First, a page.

Mudkiss is now an archived site, there will be no more updates. Mudkiss operated from 2008 till 2013.

I’m ashamed to admit this…but here goes. I watch the X Factor. Not only this but my shame at my own lameness increased to epic proportions when I recognised one of the acts on last week’s show as one of my teenage crushes. Lauded at the time as the British Hanson, who incidentally, I was also obsessed with; Next of Kin were one of mine and my friend Lorna’s ultimate acts. We even saved up chocolate bar wrappers to get tickets for a ‘Smash Hits’ tour the band were performing on, after spending all day waiting for them at the stage door outside the Manchester Apollo. This was not the only band I had a rather hysterical response to. I remember spending hours creating banners for 5ive concerts, pairing my first name with “Breen” – the surname of my favourite member and even stitching a tapestry depicting another of my heart-throbs at the time, The Moffatts. It all sounds a bit cringe worthy now. However, I guess there is not a woman alive who can testify that she has never gone a bit lala over a teenage crush.

But we all grow up. Many of the groups that meant so much to us at that point in our lives fall by the wayside; replaced by a more mature choice. Is it possible to like the same band for the whole of your life? I have always doubted it. So it puzzles me greatly that I made the decision to immortalise my love for The Smiths by having a full sleeve tattoo. It wasn’t a decision I made lightly.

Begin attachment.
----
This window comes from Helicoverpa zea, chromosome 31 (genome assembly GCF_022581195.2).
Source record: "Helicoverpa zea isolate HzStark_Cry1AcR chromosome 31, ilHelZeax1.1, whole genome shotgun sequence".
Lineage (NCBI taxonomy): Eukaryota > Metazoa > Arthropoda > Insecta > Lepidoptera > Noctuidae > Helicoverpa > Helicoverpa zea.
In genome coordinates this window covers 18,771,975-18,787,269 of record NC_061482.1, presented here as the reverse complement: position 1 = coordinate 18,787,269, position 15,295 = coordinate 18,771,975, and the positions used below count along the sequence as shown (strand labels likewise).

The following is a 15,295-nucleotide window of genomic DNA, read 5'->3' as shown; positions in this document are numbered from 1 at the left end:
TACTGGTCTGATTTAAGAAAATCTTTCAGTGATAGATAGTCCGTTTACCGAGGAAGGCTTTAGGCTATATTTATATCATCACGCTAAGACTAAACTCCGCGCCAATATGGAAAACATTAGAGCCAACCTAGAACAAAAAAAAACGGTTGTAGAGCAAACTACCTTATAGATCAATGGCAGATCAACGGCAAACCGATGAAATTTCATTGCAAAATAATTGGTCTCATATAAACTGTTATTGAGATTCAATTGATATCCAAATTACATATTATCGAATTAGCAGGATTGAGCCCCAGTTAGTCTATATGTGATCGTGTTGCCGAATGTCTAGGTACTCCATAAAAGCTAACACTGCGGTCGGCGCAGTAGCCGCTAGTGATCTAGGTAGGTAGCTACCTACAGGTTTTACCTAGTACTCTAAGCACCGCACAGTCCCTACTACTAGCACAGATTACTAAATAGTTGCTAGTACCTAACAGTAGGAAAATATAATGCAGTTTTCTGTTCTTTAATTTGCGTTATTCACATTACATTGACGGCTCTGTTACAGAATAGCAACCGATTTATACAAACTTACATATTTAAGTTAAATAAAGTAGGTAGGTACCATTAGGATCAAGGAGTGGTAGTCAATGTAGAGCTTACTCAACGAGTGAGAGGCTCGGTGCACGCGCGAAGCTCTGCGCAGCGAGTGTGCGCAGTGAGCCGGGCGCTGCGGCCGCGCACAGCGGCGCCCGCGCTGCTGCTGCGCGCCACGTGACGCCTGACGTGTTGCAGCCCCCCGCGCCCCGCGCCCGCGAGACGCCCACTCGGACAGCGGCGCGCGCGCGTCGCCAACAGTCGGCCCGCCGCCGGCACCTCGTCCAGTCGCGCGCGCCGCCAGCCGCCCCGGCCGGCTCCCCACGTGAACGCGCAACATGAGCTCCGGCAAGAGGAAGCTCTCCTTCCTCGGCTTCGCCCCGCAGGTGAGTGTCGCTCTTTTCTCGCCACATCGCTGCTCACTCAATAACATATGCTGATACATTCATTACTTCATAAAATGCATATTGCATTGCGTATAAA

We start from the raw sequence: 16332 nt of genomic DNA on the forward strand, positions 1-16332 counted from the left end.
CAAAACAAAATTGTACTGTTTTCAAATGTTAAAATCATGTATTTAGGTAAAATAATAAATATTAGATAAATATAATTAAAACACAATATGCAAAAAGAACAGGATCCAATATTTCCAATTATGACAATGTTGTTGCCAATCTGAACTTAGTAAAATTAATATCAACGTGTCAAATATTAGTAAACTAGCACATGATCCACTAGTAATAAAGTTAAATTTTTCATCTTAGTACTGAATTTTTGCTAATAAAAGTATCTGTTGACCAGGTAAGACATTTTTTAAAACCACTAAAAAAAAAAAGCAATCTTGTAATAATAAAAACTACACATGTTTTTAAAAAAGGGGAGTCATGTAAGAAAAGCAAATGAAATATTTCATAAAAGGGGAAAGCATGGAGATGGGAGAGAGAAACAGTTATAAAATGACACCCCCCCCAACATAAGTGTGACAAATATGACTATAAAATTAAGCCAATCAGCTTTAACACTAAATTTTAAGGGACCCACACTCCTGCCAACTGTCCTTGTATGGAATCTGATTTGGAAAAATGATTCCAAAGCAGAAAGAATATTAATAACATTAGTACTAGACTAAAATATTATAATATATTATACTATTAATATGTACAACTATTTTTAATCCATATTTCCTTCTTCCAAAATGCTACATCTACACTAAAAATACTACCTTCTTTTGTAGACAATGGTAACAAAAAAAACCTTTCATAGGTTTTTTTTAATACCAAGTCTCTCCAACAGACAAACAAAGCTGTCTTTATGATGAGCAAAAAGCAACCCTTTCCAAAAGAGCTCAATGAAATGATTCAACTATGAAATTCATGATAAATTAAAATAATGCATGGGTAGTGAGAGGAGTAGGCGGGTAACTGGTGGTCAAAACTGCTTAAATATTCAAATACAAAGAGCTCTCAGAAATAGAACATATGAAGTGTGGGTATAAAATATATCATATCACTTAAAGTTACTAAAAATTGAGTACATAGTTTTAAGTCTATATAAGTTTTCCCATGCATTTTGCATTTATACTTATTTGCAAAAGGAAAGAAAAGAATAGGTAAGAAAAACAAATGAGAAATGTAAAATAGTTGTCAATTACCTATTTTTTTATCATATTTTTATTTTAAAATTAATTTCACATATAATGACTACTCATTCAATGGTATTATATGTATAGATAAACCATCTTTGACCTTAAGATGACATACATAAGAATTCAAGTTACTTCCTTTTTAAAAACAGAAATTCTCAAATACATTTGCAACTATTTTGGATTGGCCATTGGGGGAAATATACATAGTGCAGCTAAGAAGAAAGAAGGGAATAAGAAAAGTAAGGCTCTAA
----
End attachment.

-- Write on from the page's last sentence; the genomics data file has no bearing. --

I have chortled in the past at business men with mis-guided Prodigy tattoos, resulting from a heavy weekend at Glastonbury while at University…rolled my eyes at how stupid people could be to imprint on their skin so indelibly, an aspect of their interests which are so likely to change. Evidently I forgot all of these incidents.

The Smiths are a bit like Marmite. Many people consider them to be one of the most miserable bands that have ever graced the charts. I have heard Morrissey’s voice described as whining, more times than I have scoffed a pack of crisps. I am not a slim woman therefore that really is quite a lot. But for those with a slightly artistic, sensitive bent with a penchant for a witty lyric, The Smiths offer it all. Perhaps one of the most iconic bands of the 80s, hearing them for the first time on Top of the Pops as a child was like a lightning bolt. The sight of an androgynous Moz, shirt open to the midriff, swaying majestically while swinging a bunch of gladioli was like nothing I had ever witnessed before. I was smitten.

As a student at University, their lyrics began to really touch me. The geek in me revelled in the fact that I got all the references…the Carry On films, working class musings and Shelagh Delaney. They have been the most constant thing in my life. As relevant now, blasting out of my class room, as they were all those years ago when I was living off beans in student accommodation. Surely that needed celebrating?